Marquette University
Press Release

Marquette theology professor honored with fellowship award

Dr. Andrei Orlov has studied Jewish apocalyptic texts, with a focus on materials preserved in Slavonic, for the past 25 years.

By - Jun 4th, 2019 12:10 pm
Andrei Orlov. Photo courtesy of Marquette University.

Andrei Orlov. Photo courtesy of Marquette University.

MILWAUKEE — Dr. Andrei Orlov, professor of theology at Marquette University, has been named the recipient of the Helen Way Klingler Fellowship Award.

Orlov has studied Jewish apocalyptic texts, with a focus on materials preserved in Slavonic, for the past 25 years. Scholars believe these writings are vital to reexamine as they are recognized as having formative significance for early Christian theology.

The Way Klingler fellowship will allow Orlov to translate an important text that has remained unreachable for international scholarship for over a century. Orlov plans to complete the three-volume edition of the Slavonic historical compendium, the Palaea Interpretata. It represents the most extensive and important collection of Jewish pseudepigraphic texts and fragments that have survived the Slavonic environment. The collection remains untranslated into any European language and is virtually unknown to contemporary biblical scholarship.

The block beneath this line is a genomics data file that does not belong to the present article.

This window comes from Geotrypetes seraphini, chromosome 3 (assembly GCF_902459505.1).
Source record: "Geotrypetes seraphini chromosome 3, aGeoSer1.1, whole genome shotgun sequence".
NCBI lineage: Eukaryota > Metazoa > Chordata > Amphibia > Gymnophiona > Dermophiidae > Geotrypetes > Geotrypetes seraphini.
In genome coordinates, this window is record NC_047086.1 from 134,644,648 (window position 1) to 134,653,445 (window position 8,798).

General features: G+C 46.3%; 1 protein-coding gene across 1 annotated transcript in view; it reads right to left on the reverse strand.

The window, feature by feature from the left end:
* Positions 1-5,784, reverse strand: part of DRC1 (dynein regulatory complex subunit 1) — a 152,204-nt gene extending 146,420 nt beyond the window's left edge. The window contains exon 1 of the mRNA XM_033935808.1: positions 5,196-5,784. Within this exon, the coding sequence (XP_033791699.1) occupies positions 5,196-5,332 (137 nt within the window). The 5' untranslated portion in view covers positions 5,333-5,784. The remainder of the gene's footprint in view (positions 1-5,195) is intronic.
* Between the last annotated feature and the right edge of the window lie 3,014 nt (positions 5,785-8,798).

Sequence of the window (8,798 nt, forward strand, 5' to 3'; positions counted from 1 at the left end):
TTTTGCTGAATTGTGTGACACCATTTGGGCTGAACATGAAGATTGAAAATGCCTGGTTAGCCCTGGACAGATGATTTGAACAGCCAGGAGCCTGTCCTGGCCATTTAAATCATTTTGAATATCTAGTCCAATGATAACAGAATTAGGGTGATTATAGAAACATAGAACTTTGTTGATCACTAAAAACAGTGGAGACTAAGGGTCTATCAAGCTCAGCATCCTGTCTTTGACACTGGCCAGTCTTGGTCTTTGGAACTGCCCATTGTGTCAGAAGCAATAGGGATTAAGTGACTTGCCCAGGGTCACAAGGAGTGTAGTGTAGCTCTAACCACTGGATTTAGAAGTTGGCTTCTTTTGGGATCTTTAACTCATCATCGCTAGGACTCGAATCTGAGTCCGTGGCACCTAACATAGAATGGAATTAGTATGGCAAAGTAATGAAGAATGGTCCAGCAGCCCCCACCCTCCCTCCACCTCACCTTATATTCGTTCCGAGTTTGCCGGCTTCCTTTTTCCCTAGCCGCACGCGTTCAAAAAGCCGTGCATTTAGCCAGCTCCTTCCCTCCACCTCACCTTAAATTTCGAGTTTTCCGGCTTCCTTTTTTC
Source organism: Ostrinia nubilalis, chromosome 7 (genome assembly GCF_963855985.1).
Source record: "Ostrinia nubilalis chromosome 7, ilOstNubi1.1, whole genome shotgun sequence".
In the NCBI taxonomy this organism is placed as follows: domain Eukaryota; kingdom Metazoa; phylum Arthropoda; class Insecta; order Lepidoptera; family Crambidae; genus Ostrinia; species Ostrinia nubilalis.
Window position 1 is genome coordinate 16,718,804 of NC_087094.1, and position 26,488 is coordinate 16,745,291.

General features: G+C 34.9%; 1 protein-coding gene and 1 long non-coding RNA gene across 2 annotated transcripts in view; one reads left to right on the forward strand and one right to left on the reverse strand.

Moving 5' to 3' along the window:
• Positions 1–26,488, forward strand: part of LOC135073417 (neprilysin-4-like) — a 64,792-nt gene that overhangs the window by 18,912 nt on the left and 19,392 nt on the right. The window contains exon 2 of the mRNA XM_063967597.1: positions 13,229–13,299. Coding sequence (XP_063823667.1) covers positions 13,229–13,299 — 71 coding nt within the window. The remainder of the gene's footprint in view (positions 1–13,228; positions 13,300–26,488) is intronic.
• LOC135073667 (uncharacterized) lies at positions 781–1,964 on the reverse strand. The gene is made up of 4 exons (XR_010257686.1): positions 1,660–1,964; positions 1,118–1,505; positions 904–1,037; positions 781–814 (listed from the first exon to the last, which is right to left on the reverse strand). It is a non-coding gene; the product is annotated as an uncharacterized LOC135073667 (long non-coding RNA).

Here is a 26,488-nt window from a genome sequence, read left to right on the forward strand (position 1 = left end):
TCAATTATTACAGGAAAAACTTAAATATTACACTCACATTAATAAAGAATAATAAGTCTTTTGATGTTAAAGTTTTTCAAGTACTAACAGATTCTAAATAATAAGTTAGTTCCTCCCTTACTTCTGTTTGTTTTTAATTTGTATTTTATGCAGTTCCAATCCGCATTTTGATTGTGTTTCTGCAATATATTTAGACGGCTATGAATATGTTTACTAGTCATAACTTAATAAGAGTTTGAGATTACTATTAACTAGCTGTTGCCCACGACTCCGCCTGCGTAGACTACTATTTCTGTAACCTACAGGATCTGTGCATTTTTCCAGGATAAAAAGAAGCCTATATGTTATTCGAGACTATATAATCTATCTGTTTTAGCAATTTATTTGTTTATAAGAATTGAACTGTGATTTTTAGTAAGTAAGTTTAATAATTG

Orlov believes that the publication of the Palaea Interpretata is vital to Marquette’s mission as it will contribute to a better understanding of the conceptual world of the New Testament writings that constitute the core of Catholic theology.

“As a Catholic university, we are committed to the unfettered pursuit of truth,” Orlov said. “Since our pursuit of truth is guided by the illuminating powers of not only human intelligence but also Christian faith, it is important for us to have a thorough knowledge of our Christian theological legacy.”

The Way Klingler Fellowships are awarded to full-time regular faculty at the associate or full professor rank who have potential for significant scholarship. One fellowship in science and one in humanities is awarded. The humanities fellow receives $20,000 annually for three years to fund critical research that requires time, access to information and travel.

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